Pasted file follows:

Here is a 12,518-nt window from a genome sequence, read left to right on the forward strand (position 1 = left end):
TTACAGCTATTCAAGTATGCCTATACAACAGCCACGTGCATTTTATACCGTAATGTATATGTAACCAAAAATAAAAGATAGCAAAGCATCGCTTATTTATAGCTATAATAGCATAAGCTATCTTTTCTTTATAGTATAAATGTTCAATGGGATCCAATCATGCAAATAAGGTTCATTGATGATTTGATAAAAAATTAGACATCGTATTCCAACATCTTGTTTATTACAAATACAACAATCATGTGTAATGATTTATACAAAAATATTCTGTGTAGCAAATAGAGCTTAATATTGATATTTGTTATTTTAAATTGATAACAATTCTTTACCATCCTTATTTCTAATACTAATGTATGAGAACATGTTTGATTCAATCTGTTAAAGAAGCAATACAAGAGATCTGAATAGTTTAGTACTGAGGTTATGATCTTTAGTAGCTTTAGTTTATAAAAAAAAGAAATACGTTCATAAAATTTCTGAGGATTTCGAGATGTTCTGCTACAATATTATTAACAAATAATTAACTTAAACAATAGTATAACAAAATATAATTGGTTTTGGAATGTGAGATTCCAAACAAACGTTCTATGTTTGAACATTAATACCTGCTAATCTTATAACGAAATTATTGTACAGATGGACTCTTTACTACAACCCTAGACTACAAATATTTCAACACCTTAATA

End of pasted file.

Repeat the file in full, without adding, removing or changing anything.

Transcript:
Here is a 12,518-nt window from a genome sequence, read left to right on the forward strand (position 1 = left end):
TTACAGCTATTCAAGTATGCCTATACAACAGCCACGTGCATTTTATACCGTAATGTATATGTAACCAAAAATAAAAGATAGCAAAGCATCGCTTATTTATAGCTATAATAGCATAAGCTATCTTTTCTTTATAGTATAAATGTTCAATGGGATCCAATCATGCAAATAAGGTTCATTGATGATTTGATAAAAAATTAGACATCGTATTCCAACATCTTGTTTATTACAAATACAACAATCATGTGTAATGATTTATACAAAAATATTCTGTGTAGCAAATAGAGCTTAATATTGATATTTGTTATTTTAAATTGATAACAATTCTTTACCATCCTTATTTCTAATACTAATGTATGAGAACATGTTTGATTCAATCTGTTAAAGAAGCAATACAAGAGATCTGAATAGTTTAGTACTGAGGTTATGATCTTTAGTAGCTTTAGTTTATAAAAAAAAGAAATACGTTCATAAAATTTCTGAGGATTTCGAGATGTTCTGCTACAATATTATTAACAAATAATTAACTTAAACAATAGTATAACAAAATATAATTGGTTTTGGAATGTGAGATTCCAAACAAACGTTCTATGTTTGAACATTAATACCTGCTAATCTTATAACGAAATTATTGTACAGATGGACTCTTTACTACAACCCTAGACTACAAATATTTCAACACCTTAATA